Market cap is up 62% for the TSX-V mining sector, but volatility is here to stay

Exploration rules with the Arctic seen as the next unchartered region

TORONTO, Nov. 8, 2011 /CNW/ - Market capitalization for the Top 100 junior mining companies on the TSX Venture Exchange (TSX-V) grew to $20.6 billion in the 12 months ending June 30, 2011. This is a 62% increase from the $12.7 billion achieved for the same period in 2010, according to PwC's latest study Junior Mine released today.

Market index levels and total market cap are on the rise. Thirty-six mining companies in the Top 100 have a market cap of more than $200 million, triple the number there were in 2010 (12) and establishing a new record high for market cap since PwC's reporting began in 2006. Furthermore, four of the Top 5 juniors have tripled their market cap between 2010 and 2011.

But volatility has become the new business as usual. Since June 30 2011, total market cap for the Top 5 has dropped 38%. In the past month alone, the TSX-V rose or fell 1% in the same day more than 60% of the time.

"Market volatility is not just a fleeting trend, it is the new business as usual for juniors and more intense than ever. Stability is prevented by fluctuations in currency, the current pace and reliability of earnings growth, aggravated political environments and sovereign debt issues across the globe," says John Gravelle, PwC's Canadian Mining Leader. "Juniors need to stay focused on the long-term. Knee-jerk reactions could negatively impact their growth."

Exploration spending has increased 115% over the previous year and total production costs have more than quintupled since 2006, increasing more than 23% between 2010 and 2011.

But the significant drop in capital raising and level of IPO activity seen during the third quarter of 2011 could spell trouble. "The current decline of IPO activity and capital raises is similar to 2008 conditions. If what happened in 2008 holds true than exploration spending could come to a grinding halt if things don't pick up by the start of 2012," says Gravelle.

According to the report, the good news for juniors is that larger mining companies are outsourcing their exploration activity, investing less of their money in exploration and more in acquiring companies who are currently engaged in exploration. Gravelle notes that, "Acquisitions will play a key role in mid-sized and senior mining companies' expansion plans."

He continues, "China is buying. North American's are much more worried about the state of China's economy than China. The Chinese are actively engaged in the M&A market and we believe they will continue to show interest well throughout 2012."

Exploration takes precedence

  • Exploration companies made up 58 of the Top 100 mining companies listed on the TSX-V.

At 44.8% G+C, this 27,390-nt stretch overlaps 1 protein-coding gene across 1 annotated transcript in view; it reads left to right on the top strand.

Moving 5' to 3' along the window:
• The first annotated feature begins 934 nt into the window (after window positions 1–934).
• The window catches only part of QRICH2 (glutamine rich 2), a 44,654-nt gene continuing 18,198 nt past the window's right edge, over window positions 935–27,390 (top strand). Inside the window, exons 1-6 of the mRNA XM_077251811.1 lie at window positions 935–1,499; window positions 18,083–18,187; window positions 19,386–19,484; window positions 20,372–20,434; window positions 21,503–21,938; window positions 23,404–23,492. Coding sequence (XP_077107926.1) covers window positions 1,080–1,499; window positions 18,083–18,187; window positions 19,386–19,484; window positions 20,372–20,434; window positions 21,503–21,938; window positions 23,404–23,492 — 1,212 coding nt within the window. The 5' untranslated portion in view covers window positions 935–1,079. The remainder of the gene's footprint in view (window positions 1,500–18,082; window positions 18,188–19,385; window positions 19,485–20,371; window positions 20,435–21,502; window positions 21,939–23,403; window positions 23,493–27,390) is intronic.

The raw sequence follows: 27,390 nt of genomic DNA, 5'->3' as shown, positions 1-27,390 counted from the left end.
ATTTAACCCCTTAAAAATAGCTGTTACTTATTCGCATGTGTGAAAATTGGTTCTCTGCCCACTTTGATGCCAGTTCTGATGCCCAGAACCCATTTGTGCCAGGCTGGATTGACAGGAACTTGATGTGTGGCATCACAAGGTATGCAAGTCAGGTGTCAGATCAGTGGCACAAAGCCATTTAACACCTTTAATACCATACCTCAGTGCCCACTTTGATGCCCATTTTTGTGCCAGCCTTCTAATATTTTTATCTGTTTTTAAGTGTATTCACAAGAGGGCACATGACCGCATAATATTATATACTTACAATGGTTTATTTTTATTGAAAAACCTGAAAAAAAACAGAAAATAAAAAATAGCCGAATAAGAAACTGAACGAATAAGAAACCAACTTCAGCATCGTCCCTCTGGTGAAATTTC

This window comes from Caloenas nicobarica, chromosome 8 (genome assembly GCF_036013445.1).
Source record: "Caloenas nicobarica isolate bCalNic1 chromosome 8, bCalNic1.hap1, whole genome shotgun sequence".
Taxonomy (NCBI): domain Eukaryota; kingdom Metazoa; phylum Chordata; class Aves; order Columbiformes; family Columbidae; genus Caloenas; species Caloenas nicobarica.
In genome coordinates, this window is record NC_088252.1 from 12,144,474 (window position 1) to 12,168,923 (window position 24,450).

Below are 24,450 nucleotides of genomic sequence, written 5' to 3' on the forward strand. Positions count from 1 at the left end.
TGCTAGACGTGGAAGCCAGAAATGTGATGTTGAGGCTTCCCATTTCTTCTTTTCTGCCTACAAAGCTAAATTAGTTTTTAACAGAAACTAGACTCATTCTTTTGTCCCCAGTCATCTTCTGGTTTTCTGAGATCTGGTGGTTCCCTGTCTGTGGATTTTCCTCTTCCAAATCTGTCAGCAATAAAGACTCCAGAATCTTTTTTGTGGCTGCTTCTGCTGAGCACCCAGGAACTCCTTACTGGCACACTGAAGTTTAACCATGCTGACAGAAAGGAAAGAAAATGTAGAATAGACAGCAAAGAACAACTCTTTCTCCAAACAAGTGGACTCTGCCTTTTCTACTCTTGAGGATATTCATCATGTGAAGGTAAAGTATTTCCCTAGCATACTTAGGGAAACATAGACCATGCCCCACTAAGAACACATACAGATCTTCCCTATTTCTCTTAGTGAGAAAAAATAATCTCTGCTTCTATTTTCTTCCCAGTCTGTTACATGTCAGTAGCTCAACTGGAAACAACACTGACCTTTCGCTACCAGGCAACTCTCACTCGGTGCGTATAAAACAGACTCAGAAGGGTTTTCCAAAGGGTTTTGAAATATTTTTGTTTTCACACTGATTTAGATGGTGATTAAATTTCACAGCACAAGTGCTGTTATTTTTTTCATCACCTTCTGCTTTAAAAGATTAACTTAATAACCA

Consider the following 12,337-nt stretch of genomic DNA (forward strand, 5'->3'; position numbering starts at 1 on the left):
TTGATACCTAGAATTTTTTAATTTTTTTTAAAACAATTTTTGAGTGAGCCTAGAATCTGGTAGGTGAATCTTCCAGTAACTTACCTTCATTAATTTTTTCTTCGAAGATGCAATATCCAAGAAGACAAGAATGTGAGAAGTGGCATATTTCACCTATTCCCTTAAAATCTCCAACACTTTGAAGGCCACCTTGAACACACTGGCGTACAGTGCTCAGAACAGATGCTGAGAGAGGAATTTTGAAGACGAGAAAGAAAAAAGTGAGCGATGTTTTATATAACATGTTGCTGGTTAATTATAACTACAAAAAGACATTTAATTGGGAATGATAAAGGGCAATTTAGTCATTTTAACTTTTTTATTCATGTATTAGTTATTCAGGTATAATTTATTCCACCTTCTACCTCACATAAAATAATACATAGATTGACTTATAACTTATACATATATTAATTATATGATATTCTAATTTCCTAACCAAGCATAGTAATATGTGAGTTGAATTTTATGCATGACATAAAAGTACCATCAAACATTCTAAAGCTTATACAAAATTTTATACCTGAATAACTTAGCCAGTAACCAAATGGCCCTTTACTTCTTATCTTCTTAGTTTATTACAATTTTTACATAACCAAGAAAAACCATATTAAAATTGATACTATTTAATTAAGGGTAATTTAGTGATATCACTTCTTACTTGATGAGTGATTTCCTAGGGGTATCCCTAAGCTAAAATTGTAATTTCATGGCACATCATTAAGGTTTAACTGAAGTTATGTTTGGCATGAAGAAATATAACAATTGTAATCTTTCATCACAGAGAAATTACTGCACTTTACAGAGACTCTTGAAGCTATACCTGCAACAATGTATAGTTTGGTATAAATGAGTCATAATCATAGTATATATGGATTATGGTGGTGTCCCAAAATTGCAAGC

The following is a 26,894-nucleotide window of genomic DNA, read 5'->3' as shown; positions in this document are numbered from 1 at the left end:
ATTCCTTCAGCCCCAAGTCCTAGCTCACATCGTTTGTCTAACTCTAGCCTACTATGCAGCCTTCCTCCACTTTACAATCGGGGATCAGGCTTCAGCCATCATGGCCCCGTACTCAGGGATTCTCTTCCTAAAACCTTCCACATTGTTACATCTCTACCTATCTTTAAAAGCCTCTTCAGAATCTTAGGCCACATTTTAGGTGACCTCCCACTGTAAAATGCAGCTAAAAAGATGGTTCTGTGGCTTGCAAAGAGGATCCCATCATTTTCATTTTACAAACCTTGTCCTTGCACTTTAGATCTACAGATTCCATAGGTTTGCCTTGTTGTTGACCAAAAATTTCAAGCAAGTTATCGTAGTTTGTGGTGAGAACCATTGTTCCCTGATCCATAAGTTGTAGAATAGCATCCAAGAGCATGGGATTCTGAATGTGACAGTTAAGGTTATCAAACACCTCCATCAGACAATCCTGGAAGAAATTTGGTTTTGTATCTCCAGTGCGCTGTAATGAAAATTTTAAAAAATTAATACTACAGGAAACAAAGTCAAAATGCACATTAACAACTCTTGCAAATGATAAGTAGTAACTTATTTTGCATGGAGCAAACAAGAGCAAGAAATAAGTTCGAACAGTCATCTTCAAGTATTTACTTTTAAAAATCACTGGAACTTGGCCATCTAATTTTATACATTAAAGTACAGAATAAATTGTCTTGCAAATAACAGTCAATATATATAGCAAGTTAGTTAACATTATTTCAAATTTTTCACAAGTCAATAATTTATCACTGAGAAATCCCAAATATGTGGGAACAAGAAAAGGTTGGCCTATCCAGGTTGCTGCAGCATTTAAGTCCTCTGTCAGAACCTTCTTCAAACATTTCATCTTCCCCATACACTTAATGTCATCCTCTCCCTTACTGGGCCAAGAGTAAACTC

• These same companies accounted for 61% of the Top 100's total market cap.
  • Most junior mining companies see the Arctic region as having the most potential for new exploration over the next decade.
  • More than half of the exploration companies (53%) were looking for gold.

Junior Mine covers the Top 100 mining companies on the TSX-V, including financial highlights, exploration, production, development, income statements, cash flow and balance sheet highlights, IFRS conversion and geographic and operational considerations. For more information, please visit www.pwc.com/ca/juniormine. A copy of the report is also available from the media contacts.

Follow PwC on Twitter at @PwC_Canada_LLP and on Facebook at http://www.facebook.com/pwccanada.


About PwC
The firms of the PwC network provide industry-focused assurance, tax and advisory services to enhance value for clients. More than 161,000 people in 154 countries in PwC firms across the PwC network share their thinking, experience and solutions to develop fresh perspectives and practical advice. In Canada, PricewaterhouseCoopers LLP, an Ontario limited liability partnership, and its related entities have more than 5,700 partners and staff in offices across the country. See www.pwc.com/ca for more information.

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Note to Editors: PwC changed its name from PricewaterhouseCoopers to PwC in the fall of 2010. "PwC" is written in text with a capital "P" and capital "C." Only when you use the PwC logo is the name represented in lower case.


"PwC" refers to PricewaterhouseCoopers LLP, an Ontario limited liability partnership, which is a member firm of PricewaterhouseCoopers International Limited, each member firm of which is a separate legal entity.


 

SOURCE PwC

For further information:

Kiran Chauhan
Tel.: 416 947 8983
Email: kiran.chauhan@ca.pwc.com
OR:
David Rowney
Tel.: 416 365 8858
Email: david.rowney@ca.pwc.com

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